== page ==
Like many, I grew up taking Griswold family-style vacations. Our route typically covered I-95 from Northern Florida to the Jersey Shore and sometimes all the way to Maine. I loved it.
Then in college, I would drive back home every break – 600 miles each way. I took plenty of other road trips too – mainly to see my college football team play or to follow the Grateful Dead & Phish. Jacksonville to Chicago. Miami to New Hampshire. Chattanooga to New Orleans. Blacksburg to Key West. DC to Vegas. Those were just some of my travels on the road during my 20s.
During that time period something happened that turned my love for the road into fear. I started having panic attacks behind the wheel, specifically as I approached and drove over bridges and overpasses. On one spring day I had to drive from DC to Philly and back for a job interview. I had a panic attack on the way there. I spent the rest of the day with anticipatory anxiety that was building until I got in the car again for the trip home. I took another route in an attempt to avoid another attack. But as I approached and drove over the Girard Point Bridge, I thought I was going to die. It was the worst panic attack I had ever experienced. I haven’t driven over a bridge of similar size since. That was 16 years ago.
Things got so bad shortly after that trip that I felt anxious driving over small overpasses near my home. I started seeing psychologists, taking medications, practicing relaxation techniques. My initial question was why. Why am I afraid of the road after loving it for so many years? I also was ashamed and embarrassed. Until this point in my life, I felt like I could do anything in the world without anyone’s help. After the panic attacks started, I became confused and depressed because I believed that asking someone else to help with something so simple as driving was a sign of weakness. For a long time, my girlfriend (who later became my wife) was the only one who knew. Without her support, I don’t know what I would have done.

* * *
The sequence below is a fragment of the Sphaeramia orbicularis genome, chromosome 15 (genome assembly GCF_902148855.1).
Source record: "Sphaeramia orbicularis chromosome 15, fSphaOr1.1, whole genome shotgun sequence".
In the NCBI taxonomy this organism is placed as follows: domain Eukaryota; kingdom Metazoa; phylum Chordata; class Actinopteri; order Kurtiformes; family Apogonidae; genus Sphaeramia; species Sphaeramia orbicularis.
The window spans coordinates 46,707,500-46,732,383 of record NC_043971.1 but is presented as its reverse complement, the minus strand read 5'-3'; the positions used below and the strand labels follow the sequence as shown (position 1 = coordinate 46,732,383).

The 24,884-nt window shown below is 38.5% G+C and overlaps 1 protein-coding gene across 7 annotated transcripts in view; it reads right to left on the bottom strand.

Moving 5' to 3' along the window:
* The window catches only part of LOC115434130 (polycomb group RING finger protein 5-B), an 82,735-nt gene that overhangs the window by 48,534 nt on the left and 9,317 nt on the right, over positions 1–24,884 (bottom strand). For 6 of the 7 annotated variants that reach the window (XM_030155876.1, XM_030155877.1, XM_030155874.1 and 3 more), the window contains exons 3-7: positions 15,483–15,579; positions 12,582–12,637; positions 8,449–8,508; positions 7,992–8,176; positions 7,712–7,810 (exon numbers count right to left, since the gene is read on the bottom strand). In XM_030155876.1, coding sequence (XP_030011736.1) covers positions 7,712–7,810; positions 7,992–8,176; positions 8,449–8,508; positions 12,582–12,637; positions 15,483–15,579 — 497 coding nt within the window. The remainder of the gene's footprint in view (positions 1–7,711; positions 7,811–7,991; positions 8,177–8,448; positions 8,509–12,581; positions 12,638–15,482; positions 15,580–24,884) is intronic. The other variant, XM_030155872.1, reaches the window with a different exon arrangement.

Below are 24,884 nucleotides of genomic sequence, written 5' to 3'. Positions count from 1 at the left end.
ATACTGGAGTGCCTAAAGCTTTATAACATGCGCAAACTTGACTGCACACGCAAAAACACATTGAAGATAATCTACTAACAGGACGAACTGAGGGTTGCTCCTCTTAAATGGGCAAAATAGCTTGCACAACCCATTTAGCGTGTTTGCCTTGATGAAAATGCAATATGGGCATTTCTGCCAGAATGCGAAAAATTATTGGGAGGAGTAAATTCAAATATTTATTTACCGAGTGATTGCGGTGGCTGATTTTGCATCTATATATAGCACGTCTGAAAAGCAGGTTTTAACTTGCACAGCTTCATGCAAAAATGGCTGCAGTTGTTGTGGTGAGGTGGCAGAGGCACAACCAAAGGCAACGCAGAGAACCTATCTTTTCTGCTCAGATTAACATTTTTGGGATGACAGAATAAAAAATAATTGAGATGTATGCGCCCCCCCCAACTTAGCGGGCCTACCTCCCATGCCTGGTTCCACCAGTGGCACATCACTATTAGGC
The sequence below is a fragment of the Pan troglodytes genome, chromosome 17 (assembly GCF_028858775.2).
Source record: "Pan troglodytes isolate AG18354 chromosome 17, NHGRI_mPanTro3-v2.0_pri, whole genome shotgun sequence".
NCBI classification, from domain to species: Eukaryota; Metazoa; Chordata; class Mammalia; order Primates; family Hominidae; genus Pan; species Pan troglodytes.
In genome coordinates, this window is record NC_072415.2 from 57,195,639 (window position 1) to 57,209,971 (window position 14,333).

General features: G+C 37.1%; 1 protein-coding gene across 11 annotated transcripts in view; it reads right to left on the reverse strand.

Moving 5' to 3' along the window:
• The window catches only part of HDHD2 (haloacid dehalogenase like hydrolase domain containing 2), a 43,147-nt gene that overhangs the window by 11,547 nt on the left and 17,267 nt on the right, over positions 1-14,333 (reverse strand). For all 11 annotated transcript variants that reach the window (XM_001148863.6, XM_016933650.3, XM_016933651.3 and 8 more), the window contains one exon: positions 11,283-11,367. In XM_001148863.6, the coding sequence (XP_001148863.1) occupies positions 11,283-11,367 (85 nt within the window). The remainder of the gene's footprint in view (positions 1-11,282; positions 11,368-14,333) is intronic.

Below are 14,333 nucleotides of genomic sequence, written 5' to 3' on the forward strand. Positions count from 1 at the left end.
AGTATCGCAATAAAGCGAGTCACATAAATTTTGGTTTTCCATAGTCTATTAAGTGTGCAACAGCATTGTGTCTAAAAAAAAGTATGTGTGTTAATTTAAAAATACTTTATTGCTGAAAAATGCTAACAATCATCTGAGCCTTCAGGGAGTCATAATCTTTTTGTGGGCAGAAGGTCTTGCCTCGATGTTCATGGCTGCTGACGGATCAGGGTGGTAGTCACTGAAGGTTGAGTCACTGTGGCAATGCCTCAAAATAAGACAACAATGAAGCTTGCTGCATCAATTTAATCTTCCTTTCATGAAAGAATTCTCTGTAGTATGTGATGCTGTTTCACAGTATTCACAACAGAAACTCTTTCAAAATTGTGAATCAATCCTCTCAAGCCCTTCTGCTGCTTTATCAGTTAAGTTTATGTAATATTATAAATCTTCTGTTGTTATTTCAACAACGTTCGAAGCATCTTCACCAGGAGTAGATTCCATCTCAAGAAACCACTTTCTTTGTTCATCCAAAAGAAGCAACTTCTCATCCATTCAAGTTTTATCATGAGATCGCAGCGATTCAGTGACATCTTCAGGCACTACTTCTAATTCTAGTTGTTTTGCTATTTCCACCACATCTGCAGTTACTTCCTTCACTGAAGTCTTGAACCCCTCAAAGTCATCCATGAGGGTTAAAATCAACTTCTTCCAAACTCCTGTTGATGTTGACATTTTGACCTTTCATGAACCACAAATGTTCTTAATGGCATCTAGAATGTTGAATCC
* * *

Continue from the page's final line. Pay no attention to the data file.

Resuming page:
Years since that bridge over Philly, I finally learned to live with my anxiety. I still have it. I still avoid certain routes. I still can’t help my wife drive during certain stretches of our own family vacations. But I am enjoying the road again. I stopped being ashamed and stopped asking “Why me?”. When I finally started telling others about my driving issues – typically because I needed their help driving – everyone was supportive. Whether it was a close friend, family member, co-worker, or even a client, they were all understanding. Their positive reactions helped me along a road to recovery. It helped me become comfortable with a problem that I was so uncomfortable with. It helped me realize that it’s ok to ask others for help. It helped give me the strength to write about my issue publicly, which I decided to do for the first time when Medium posted this weekend’s writing challenge on road trips. It helped me enjoy the road again even if I can’t grab the wheel like I used to.